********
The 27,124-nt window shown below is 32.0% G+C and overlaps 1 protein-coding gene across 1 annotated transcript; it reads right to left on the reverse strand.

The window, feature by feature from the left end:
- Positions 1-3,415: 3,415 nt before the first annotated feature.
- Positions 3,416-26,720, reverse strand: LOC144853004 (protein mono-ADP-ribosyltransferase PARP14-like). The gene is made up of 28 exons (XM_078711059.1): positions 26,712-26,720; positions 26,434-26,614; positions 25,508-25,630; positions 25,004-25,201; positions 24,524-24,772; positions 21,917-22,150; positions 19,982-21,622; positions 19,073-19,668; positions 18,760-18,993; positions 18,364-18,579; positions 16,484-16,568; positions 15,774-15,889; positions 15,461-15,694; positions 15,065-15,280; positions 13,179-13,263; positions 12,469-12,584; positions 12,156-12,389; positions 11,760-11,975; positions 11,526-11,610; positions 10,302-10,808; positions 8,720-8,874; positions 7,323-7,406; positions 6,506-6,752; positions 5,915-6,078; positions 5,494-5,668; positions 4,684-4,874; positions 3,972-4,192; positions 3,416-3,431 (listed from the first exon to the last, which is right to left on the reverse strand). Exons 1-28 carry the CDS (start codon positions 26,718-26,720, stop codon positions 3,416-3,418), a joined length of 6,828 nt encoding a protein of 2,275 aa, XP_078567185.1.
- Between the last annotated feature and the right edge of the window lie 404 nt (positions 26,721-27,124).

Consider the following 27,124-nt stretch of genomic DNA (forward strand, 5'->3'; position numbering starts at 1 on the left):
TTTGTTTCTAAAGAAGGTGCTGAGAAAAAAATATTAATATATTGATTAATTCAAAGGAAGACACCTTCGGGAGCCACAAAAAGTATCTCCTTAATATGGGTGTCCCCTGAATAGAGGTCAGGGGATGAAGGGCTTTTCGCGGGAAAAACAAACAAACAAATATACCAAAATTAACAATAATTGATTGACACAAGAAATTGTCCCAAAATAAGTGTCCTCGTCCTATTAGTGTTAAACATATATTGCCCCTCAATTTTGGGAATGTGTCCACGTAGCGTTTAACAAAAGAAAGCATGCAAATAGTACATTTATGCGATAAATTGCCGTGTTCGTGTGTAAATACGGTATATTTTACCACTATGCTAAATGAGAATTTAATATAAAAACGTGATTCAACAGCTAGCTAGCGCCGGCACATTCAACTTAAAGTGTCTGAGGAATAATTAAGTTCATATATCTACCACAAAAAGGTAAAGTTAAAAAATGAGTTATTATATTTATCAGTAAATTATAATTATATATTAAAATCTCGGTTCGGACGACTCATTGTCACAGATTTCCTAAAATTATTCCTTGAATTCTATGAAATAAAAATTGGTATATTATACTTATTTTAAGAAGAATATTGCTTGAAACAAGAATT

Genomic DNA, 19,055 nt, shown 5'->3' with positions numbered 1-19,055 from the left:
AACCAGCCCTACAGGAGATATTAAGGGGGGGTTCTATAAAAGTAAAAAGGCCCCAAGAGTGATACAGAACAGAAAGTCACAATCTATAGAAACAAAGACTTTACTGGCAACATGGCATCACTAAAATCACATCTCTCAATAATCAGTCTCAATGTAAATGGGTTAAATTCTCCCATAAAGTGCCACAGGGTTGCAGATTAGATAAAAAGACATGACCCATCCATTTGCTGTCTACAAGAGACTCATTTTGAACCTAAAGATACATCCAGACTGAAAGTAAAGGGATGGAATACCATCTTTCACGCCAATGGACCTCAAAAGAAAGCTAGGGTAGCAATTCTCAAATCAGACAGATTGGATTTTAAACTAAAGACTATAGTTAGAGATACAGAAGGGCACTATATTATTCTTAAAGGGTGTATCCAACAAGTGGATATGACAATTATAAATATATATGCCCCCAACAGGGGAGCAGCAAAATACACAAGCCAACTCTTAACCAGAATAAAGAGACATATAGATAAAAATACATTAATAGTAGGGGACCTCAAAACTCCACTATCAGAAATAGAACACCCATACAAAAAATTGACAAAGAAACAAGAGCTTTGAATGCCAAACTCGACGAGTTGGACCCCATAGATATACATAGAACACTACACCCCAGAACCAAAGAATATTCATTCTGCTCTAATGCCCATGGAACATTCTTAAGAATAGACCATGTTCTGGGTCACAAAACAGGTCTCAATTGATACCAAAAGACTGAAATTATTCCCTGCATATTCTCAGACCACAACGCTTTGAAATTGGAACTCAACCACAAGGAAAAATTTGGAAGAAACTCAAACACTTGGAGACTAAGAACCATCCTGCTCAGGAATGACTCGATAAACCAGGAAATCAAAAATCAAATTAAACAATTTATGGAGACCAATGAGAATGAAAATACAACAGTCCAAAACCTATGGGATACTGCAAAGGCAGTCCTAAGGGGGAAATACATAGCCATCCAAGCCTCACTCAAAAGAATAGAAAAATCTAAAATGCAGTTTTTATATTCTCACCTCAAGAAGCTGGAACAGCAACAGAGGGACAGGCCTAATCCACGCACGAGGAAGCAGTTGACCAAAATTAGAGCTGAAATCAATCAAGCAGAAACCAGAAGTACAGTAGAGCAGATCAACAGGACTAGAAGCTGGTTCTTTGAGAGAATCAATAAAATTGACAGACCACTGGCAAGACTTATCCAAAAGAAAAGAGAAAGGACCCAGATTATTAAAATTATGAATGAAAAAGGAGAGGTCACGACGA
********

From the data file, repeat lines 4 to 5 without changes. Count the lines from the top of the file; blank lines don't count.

- Positions 3,416-26,720, reverse strand: LOC144853004 (protein mono-ADP-ribosyltransferase PARP14-like). The gene is made up of 28 exons (XM_078711059.1): positions 26,712-26,720; positions 26,434-26,614; positions 25,508-25,630; positions 25,004-25,201; positions 24,524-24,772; positions 21,917-22,150; positions 19,982-21,622; positions 19,073-19,668; positions 18,760-18,993; positions 18,364-18,579; positions 16,484-16,568; positions 15,774-15,889; positions 15,461-15,694; positions 15,065-15,280; positions 13,179-13,263; positions 12,469-12,584; positions 12,156-12,389; positions 11,760-11,975; positions 11,526-11,610; positions 10,302-10,808; positions 8,720-8,874; positions 7,323-7,406; positions 6,506-6,752; positions 5,915-6,078; positions 5,494-5,668; positions 4,684-4,874; positions 3,972-4,192; positions 3,416-3,431 (listed from the first exon to the last, which is right to left on the reverse strand). Exons 1-28 carry the CDS (start codon positions 26,718-26,720, stop codon positions 3,416-3,418), a joined length of 6,828 nt encoding a protein of 2,275 aa, XP_078567185.1.
- Between the last annotated feature and the right edge of the window lie 404 nt (positions 26,721-27,124).